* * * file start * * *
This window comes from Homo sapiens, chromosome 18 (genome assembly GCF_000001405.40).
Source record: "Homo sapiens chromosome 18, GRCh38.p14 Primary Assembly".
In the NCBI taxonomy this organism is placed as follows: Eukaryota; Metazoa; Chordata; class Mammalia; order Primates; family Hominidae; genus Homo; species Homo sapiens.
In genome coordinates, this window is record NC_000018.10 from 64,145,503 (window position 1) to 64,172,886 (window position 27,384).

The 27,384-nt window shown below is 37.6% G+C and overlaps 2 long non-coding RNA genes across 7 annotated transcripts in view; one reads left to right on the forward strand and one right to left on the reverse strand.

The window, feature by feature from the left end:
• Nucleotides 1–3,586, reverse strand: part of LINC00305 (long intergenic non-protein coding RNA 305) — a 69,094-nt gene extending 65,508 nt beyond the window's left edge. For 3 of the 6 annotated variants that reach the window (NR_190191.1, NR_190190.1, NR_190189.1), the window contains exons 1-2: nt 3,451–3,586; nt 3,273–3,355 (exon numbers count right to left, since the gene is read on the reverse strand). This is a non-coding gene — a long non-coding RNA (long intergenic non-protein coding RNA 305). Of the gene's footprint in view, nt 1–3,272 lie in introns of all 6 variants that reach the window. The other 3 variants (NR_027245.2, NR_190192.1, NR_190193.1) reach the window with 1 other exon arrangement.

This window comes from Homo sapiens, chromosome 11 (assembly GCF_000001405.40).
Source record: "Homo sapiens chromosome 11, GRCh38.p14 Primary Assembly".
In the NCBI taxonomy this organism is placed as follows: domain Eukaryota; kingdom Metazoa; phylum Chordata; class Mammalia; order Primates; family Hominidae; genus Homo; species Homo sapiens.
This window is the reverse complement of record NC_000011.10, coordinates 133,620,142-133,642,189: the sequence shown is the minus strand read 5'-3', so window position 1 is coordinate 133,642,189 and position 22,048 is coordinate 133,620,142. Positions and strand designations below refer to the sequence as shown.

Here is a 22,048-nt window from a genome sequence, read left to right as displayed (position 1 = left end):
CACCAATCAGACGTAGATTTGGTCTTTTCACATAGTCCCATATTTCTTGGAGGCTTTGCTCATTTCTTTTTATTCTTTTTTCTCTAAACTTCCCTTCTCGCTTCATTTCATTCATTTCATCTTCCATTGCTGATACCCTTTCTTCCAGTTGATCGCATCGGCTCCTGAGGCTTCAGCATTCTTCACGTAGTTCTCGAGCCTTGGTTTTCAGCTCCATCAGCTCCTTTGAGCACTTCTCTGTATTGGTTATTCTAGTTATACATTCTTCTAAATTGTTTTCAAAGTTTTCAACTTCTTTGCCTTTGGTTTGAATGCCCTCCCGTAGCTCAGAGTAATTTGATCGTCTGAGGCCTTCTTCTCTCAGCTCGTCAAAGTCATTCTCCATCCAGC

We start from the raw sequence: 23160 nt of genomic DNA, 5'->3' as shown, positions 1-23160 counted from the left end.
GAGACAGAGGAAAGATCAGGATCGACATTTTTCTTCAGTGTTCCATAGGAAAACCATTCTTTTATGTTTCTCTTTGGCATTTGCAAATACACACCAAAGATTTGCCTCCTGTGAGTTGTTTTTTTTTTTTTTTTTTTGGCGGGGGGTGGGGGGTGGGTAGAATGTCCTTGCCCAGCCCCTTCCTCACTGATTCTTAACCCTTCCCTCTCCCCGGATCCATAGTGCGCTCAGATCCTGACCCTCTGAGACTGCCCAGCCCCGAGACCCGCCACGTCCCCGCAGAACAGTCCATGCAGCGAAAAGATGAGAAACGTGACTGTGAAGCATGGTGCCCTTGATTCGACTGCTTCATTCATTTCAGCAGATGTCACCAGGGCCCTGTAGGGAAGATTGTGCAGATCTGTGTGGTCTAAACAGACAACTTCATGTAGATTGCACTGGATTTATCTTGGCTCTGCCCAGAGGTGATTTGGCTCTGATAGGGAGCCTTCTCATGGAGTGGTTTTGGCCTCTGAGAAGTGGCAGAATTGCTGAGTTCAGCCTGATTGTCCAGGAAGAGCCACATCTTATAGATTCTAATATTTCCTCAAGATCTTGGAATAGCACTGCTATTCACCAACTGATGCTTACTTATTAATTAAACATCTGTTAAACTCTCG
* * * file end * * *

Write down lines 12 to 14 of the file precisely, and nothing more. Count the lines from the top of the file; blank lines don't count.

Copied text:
Here is a 22,048-nt window from a genome sequence, read left to right as displayed (position 1 = left end):
CACCAATCAGACGTAGATTTGGTCTTTTCACATAGTCCCATATTTCTTGGAGGCTTTGCTCATTTCTTTTTATTCTTTTTTCTCTAAACTTCCCTTCTCGCTTCATTTCATTCATTTCATCTTCCATTGCTGATACCCTTTCTTCCAGTTGATCGCATCGGCTCCTGAGGCTTCAGCATTCTTCACGTAGTTCTCGAGCCTTGGTTTTCAGCTCCATCAGCTCCTTTGAGCACTTCTCTGTATTGGTTATTCTAGTTATACATTCTTCTAAATTGTTTTCAAAGTTTTCAACTTCTTTGCCTTTGGTTTGAATGCCCTCCCGTAGCTCAGAGTAATTTGATCGTCTGAGGCCTTCTTCTCTCAGCTCGTCAAAGTCATTCTCCATCCAGC

We start from the raw sequence: 23160 nt of genomic DNA, 5'->3' as shown, positions 1-23160 counted from the left end.